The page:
José Mateo Ballet Theatre opens its 28th season with Shadows Fleeting. Performed in the company’s Sanctuary Theatre, the stunningly converted Old Cambridge Baptist Church in Harvard Square, the program showcases selections of founder and artistic director José Mateo’s last decade of work, including two company classics and the première of his newest ballet, Vanished Verses. While Mr Mateo’s choreography in the three ballets that comprise Shadows Fleeting is firmly rooted in classical technique, he uses loose narrative and themes to form these pieces allowing pure movement to remain the focus.

Dark Profiles © Gary Sloan
Dark Profiles
© Gary Sloan

Opening the program is Dark Profiles, a piece set to Beethoven’s turbulent Grosse Fuge in B flat. Premièred in 2001, this ballet was created in an effort to expand the company’s musical range. The result is an incredibly challenging piece musically and physically, requiring intense focus and stamina on the part of the dancers. Madeleine Bonn and Ivaylo Alexiev lead the cast admirably through the fast-paced angular movements that characterize this ballet.

The beauty of the Sanctuary Theatre lies not only in its architecture but also in the audience’s proximity to the dancers. At a particularly poignant moment in Dark Profiles, there is a rare quiet in the music, Bonn and Alexiev are still, the only movement is the rising and falling of the dancers’ chests, and the only sound is their heavy breathing. This is a moment that can only be appreciated in an intimate space. Though Dark Profiles had a brief narrative theme written in the program, it did not come through for me in the performance.

Covens, choreographed in 2006, is easily the most dramatic of the three ballets. Set to James MacMillan’s dark and ethereal Symphony no. 3, this ballet is meant to conjure haunting images of love and deception during the hysteria of a witch-hunt. Mr Mateo’s choreography is more organic in this piece, and husband and wife dancers Kristy Anne DuBois and David DuBois execute demanding partnering work with many overhead lifts and rapid turns. The company plays a larger role in this ballet, with three male dancers interrupting the opening pas de deux with large, masculine and threatening movements, and later, the women walk with synchronized steps across the back of the stage gazing menacingly at Ms DuBois as she flutters around in front. The desired atmosphere of anxiety and fear is certainly achieved and in a climactic moment, Ms DuBois is hoisted overhead in a dramatic crucifixion-like lift with the entire company cascaded around her.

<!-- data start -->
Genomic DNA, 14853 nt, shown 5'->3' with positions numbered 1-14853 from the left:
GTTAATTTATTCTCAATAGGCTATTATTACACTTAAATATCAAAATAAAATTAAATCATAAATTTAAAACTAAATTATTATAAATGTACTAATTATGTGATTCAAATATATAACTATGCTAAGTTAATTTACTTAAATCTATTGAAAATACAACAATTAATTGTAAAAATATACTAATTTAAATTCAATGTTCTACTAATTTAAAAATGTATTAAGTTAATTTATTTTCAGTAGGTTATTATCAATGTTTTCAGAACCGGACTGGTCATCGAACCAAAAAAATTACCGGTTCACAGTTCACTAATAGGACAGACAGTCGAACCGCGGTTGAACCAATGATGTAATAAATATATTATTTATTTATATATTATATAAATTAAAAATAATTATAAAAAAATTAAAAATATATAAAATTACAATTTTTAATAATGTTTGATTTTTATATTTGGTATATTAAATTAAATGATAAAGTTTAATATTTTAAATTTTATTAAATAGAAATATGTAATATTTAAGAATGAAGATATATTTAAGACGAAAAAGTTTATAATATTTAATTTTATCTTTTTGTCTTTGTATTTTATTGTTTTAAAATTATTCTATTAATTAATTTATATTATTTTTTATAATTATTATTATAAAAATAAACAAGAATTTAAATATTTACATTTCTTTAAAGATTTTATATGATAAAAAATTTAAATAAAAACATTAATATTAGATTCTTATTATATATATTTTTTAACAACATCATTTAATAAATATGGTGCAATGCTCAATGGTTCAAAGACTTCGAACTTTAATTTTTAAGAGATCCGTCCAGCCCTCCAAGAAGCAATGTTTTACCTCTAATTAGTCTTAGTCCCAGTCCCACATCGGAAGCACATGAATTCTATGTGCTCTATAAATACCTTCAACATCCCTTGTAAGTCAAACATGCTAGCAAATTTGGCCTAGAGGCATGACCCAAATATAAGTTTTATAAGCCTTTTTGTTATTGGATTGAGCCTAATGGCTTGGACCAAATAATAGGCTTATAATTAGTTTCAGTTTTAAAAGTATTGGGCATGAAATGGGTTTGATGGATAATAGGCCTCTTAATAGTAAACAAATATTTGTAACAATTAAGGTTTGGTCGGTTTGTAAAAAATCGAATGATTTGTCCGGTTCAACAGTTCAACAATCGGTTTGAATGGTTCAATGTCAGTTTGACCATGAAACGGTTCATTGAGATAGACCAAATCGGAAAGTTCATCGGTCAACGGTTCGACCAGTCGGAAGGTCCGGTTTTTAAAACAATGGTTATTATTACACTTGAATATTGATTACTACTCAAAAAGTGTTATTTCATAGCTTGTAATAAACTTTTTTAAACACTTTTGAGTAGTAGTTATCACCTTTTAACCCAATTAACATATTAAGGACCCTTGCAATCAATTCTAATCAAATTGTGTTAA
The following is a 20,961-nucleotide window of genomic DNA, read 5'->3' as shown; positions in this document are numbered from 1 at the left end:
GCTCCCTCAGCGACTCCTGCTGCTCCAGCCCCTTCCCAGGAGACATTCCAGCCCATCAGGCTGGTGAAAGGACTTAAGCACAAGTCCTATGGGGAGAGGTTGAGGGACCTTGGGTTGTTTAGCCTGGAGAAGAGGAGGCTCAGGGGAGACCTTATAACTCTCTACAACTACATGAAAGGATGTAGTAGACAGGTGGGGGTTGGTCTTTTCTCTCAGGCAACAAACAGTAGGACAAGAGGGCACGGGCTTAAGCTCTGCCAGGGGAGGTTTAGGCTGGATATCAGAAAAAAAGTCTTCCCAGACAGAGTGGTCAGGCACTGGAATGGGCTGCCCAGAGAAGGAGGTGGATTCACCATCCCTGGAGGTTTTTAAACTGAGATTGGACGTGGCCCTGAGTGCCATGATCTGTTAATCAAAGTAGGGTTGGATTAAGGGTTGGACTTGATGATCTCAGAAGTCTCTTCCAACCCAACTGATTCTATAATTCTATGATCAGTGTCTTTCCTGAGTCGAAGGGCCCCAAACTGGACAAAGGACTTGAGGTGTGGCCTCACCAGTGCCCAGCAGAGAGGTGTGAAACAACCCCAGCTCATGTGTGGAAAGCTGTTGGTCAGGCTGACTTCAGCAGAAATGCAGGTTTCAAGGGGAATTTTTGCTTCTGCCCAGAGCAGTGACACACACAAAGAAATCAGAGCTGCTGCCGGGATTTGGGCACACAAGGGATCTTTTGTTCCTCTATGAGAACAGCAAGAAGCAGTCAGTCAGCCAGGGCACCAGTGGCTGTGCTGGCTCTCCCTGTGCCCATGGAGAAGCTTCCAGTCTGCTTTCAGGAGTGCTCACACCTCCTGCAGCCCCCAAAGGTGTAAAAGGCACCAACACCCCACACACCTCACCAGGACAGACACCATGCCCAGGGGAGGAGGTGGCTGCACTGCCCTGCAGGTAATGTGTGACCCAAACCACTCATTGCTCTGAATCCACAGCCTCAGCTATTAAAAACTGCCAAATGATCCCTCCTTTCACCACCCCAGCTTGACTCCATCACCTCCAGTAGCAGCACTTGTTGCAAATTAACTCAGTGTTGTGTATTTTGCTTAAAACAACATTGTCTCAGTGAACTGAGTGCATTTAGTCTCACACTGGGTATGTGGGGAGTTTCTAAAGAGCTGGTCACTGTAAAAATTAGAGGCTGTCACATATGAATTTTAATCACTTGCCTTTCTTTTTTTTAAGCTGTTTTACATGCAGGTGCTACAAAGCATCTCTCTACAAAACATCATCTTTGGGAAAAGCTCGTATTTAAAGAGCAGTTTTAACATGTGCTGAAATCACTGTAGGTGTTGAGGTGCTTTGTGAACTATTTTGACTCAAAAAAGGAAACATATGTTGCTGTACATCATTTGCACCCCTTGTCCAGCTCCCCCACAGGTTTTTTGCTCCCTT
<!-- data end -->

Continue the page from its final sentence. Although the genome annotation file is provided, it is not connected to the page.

Closing out the program is Vanished Verses, a lively ballet choreographed in just two short weeks in collaboration with the company. Of the three pieces, Vanished Verses felt the most cohesive, which, completed 12 years after the program’s opening piece, is perhaps a testament to Mr Mateo’s evolving choreographic style. Bach’s Cello Suite in D major sets the tone for this ballet that is split into six parts with two full company sections and four duets ranging from moments of beautiful solemnity to flirty playfulness. Elisabeth Scherer and Spencer Doru Keith performed a technically strong and emotive pas de deux against the melancholy of the second movement of the suite, which was immediately followed by Magdalena Gyftopoulos playing a quick-footed game of hard-to-get with Jean Robens Georges. The ballet’s finale brings the full company to the stage in sweeping formation changes and a final group pose all rather reminiscent of a Balanchine finale.

Shadows Fleeting seemed a demanding program for the small company and in such an intimate space it’s difficult to mask fatigue and some mistimed steps in corps work. However, the benefits of close proximity far outweigh the negatives and I left, as a first-time attendee of a Mateo production, feeling as though I had a great understanding of the company as a whole and the dancers as individuals.